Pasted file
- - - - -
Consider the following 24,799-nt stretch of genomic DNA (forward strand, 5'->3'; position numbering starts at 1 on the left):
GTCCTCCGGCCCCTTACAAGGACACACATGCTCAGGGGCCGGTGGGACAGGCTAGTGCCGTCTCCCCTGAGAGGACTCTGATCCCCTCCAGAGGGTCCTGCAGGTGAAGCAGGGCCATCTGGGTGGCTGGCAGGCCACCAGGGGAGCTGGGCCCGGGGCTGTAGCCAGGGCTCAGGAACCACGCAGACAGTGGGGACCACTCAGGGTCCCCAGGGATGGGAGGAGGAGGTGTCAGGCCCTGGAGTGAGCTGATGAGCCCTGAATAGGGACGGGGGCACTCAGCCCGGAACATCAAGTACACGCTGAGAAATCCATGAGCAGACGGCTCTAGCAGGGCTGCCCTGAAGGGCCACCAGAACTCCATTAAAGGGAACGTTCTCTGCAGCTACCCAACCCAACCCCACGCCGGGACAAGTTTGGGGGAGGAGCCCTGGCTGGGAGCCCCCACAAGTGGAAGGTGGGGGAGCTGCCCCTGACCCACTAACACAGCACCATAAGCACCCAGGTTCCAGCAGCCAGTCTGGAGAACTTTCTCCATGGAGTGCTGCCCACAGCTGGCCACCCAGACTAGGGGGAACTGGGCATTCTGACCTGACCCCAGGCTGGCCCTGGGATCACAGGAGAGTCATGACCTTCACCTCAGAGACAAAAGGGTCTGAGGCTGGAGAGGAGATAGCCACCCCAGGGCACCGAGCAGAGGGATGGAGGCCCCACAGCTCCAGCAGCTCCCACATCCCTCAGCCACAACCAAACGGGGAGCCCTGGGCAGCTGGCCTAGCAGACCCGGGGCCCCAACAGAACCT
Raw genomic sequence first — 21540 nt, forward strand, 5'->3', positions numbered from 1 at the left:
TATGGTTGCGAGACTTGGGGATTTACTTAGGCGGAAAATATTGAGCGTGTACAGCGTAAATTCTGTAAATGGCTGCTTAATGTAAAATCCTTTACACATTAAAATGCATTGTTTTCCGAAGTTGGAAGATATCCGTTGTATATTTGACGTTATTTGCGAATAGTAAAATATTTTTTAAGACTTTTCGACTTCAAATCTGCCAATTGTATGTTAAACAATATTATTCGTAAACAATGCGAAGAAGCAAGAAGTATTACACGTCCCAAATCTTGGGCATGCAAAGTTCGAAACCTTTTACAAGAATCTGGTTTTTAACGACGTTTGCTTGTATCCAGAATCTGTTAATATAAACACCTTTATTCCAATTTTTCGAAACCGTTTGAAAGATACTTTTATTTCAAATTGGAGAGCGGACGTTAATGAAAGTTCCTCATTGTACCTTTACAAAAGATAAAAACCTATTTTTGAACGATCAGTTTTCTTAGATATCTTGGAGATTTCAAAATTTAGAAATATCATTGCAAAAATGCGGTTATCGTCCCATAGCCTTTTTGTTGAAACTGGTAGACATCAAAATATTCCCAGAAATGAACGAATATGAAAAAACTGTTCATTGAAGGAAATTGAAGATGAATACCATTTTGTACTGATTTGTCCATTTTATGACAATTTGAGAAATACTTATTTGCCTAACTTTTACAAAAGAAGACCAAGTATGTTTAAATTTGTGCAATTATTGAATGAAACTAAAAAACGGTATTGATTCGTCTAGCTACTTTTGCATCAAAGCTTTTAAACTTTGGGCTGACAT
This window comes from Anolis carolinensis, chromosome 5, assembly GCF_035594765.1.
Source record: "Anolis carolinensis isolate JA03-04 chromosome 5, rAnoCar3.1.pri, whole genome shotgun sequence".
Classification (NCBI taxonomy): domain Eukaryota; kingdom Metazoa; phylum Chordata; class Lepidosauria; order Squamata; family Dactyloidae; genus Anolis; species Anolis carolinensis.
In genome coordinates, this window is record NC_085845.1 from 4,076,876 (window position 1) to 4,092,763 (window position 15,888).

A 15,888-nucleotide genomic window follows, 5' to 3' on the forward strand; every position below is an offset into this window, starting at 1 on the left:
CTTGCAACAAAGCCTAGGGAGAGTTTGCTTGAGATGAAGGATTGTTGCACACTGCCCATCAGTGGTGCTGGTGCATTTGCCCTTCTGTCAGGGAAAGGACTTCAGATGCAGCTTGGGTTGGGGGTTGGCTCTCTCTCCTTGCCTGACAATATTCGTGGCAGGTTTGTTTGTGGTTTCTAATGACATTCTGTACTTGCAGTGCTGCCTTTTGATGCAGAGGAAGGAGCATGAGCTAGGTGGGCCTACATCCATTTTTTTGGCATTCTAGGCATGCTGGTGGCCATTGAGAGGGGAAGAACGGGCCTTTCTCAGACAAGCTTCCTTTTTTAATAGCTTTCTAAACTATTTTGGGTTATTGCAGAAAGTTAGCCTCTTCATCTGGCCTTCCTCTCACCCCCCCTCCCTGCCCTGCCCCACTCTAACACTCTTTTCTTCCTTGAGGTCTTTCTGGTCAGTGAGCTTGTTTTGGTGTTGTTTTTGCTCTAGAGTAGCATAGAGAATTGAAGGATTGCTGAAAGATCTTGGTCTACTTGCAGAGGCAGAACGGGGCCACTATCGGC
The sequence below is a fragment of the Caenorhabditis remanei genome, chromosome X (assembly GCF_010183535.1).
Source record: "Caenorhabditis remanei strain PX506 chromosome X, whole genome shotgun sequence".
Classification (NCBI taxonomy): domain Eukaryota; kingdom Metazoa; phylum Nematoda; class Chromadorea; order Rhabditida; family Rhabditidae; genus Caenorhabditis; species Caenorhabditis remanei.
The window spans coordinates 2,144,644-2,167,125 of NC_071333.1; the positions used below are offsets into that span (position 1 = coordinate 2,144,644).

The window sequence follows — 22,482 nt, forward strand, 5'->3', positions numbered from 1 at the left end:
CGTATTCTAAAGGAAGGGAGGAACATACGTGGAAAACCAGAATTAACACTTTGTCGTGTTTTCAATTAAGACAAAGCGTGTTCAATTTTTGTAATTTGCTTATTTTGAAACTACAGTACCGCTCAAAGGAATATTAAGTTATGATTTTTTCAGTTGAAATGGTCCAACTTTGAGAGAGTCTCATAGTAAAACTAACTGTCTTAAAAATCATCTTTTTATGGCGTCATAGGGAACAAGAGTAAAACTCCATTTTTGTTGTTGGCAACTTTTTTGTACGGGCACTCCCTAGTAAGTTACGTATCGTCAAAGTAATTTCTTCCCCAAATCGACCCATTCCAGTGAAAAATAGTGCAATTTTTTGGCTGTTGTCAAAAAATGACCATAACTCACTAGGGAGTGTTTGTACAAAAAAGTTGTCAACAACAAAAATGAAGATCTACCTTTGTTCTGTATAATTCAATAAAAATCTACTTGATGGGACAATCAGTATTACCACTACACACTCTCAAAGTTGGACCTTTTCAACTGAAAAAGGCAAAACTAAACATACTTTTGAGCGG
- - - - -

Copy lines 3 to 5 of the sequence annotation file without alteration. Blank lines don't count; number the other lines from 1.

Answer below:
Raw genomic sequence first — 21540 nt, forward strand, 5'->3', positions numbered from 1 at the left:
TATGGTTGCGAGACTTGGGGATTTACTTAGGCGGAAAATATTGAGCGTGTACAGCGTAAATTCTGTAAATGGCTGCTTAATGTAAAATCCTTTACACATTAAAATGCATTGTTTTCCGAAGTTGGAAGATATCCGTTGTATATTTGACGTTATTTGCGAATAGTAAAATATTTTTTAAGACTTTTCGACTTCAAATCTGCCAATTGTATGTTAAACAATATTATTCGTAAACAATGCGAAGAAGCAAGAAGTATTACACGTCCCAAATCTTGGGCATGCAAAGTTCGAAACCTTTTACAAGAATCTGGTTTTTAACGACGTTTGCTTGTATCCAGAATCTGTTAATATAAACACCTTTATTCCAATTTTTCGAAACCGTTTGAAAGATACTTTTATTTCAAATTGGAGAGCGGACGTTAATGAAAGTTCCTCATTGTACCTTTACAAAAGATAAAAACCTATTTTTGAACGATCAGTTTTCTTAGATATCTTGGAGATTTCAAAATTTAGAAATATCATTGCAAAAATGCGGTTATCGTCCCATAGCCTTTTTGTTGAAACTGGTAGACATCAAAATATTCCCAGAAATGAACGAATATGAAAAAACTGTTCATTGAAGGAAATTGAAGATGAATACCATTTTGTACTGATTTGTCCATTTTATGACAATTTGAGAAATACTTATTTGCCTAACTTTTACAAAAGAAGACCAAGTATGTTTAAATTTGTGCAATTATTGAATGAAACTAAAAAACGGTATTGATTCGTCTAGCTACTTTTGCATCAAAGCTTTTAAACTTTGGGCTGACAT
This window comes from Anolis carolinensis, chromosome 5, assembly GCF_035594765.1.